{{ searchResult.published_at | date:'d MMMM yyyy' }}

Loading ...
Loading ...

Enter a search term such as “mobile analytics” or browse our content using the filters above.


That’s not only a poor Scrabble score but we also couldn’t find any results matching “”.
Check your spelling or try broadening your search.


Sorry about this, there is a problem with our search at the moment.
Please try again later.

Jeffrey Hayzlett, Kodak's Chief Marketing Officer, is one of the top ten executives that tweet. You can find him on Twitter solo (@jeffreyhayzlett) or in the river of exectweets, where he holds the title of the "most Twittering CMO."

Speaking at the 140 Character Conference (video here), he evangelized about the medium over two days, railed against "Big Ink" (aka. HP) and coined a new term — "twanker."  (He also gave away a few of Kodak's new Zx1 pocket video cameras to audience members while he was at it).

Econsultancy caught up with him to find out how Kodak is using Twitter and what brands are missing out on when they forgo social media as a customer service tool.

What is a Twanker?
A twanker is someone who abuses Twitter. These are people that do things wrong on social media and Twitter, for whatever purpose.

How does Kodak avoid that?
For us, it's about four Es: Engage. Educate. Excite. Evangelize. If I engage with customers, I get better. And people see that. If I can solve a person's problem, then we both get excited. And then I can get them to evangelize. That's the wow factor. Getting millions of people to talk about you.

We have a Chief Blogger (Jenny Cisney). We're the first company to have one of those. We're also looking for a Chief Listening Officer now, who will work as a sort of air traffic controller for Kodak.

People can become an instant brand on Twitter. As a large Fortune company, we can also add to that through our resources.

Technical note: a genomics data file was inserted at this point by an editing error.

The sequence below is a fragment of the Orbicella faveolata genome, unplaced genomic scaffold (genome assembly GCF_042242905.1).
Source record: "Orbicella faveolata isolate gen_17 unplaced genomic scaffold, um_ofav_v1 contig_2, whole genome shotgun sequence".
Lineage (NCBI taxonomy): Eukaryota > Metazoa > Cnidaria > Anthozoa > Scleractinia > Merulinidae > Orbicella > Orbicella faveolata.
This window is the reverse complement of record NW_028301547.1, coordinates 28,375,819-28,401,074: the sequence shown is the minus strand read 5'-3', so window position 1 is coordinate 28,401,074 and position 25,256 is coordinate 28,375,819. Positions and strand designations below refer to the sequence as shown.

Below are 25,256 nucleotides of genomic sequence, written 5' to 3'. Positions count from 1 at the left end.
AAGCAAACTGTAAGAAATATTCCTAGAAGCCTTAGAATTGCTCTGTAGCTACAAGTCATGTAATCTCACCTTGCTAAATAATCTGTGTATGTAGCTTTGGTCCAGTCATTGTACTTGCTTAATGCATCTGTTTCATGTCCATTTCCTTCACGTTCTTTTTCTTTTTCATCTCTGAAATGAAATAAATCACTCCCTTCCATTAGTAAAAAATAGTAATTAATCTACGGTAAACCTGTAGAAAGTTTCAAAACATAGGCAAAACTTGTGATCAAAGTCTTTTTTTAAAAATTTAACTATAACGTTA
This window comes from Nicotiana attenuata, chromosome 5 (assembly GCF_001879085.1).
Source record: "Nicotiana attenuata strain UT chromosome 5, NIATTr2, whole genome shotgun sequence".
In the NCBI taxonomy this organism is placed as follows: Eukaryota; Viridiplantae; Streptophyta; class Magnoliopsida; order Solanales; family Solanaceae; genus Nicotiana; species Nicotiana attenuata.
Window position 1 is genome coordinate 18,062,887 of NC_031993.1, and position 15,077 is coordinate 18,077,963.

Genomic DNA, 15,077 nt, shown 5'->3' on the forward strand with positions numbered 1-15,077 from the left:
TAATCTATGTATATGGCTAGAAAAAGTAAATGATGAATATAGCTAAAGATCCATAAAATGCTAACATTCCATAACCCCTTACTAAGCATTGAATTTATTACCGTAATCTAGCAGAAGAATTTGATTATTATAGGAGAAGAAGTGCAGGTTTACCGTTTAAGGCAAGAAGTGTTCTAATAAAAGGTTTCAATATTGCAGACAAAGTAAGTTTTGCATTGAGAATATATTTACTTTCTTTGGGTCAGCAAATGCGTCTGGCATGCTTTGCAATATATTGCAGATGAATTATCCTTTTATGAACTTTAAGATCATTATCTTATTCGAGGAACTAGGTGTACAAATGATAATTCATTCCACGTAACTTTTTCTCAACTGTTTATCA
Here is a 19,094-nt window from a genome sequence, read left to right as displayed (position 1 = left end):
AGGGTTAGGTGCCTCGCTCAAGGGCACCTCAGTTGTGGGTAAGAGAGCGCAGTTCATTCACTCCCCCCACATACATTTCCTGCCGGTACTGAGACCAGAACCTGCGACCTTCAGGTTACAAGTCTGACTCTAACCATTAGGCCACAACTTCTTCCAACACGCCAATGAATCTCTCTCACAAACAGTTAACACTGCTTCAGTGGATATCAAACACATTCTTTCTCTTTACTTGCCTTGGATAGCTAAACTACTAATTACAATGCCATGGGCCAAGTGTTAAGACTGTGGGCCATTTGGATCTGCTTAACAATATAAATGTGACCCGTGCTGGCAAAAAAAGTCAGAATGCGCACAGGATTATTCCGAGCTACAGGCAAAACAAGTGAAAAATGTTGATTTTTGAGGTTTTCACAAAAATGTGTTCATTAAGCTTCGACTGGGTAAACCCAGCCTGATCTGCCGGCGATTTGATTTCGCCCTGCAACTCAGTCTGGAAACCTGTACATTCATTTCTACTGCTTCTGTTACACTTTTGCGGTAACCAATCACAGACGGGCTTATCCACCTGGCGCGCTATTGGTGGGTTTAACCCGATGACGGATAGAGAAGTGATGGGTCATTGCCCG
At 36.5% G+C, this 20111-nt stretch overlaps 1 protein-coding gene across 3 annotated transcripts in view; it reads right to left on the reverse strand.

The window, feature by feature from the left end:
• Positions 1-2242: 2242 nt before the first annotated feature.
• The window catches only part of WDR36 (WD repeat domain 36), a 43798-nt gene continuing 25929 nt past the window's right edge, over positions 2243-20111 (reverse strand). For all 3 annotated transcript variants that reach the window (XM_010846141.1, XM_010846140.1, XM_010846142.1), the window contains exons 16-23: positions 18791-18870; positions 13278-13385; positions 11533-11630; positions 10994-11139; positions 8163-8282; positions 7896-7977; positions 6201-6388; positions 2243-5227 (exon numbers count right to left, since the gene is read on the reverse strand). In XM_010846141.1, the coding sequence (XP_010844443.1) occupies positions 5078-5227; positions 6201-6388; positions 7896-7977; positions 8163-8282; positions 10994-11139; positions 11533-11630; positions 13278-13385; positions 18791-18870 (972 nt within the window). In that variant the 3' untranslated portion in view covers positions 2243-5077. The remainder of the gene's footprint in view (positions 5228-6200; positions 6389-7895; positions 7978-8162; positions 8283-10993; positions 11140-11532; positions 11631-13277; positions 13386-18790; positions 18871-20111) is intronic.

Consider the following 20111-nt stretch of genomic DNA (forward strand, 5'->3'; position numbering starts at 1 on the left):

What are brands missing out on by not using Twitter for customer service purposes?
Marketing people who don't get Twitter, well they're losing engagement. I like to talk about the return on ignoring. People talk about their return on investment, but I think this is just as important. If you're not engaged then you're missing out. Conversations are going on with or without you.

For marketers, it used to be about eyes and ears. Now you need to have hearts and minds. And they're missing out on that.

How is Twitter changing the way that you do business?
We're not your father's Kodak anymore. The worst thing you can say about Kodak is nothing. We want to hear the bitches and the moans and everything else that's going on out there. Twitter and social media gives us the opportunity to engage.

We're also changing our products because of feedback we're getting. The Zx1 is waterproof because mommy bloggers said they would like that feature. Our next camera is also going to have features based on feedback we got on Twitter as well.

How effective is Twitter as a selling tool?
Well, I'm selling all the time. Anytime a customer writes me with a problem, I try to help them. It doesn't matter to me if I'm selling one product at a time or a million. I got someone to buy a camera here yesterday. And that's effective.

Meghan Keane

Published 17 June, 2009 by Meghan Keane

Based in New York, Meghan Keane is US Editor of Econsultancy. You can follow her on Twitter: @keanesian.

721 more posts from this author

Comments (0)

Save or Cancel

Enjoying this article?

Get more just like this, delivered to your inbox.

Keep up to date with the latest analysis, inspiration and learning from the Econsultancy blog with our free Daily Pulse newsletter. Each weekday, you ll receive a hand-picked digest of the latest and greatest articles, as well as snippets of new market data, best practice guides and trends research.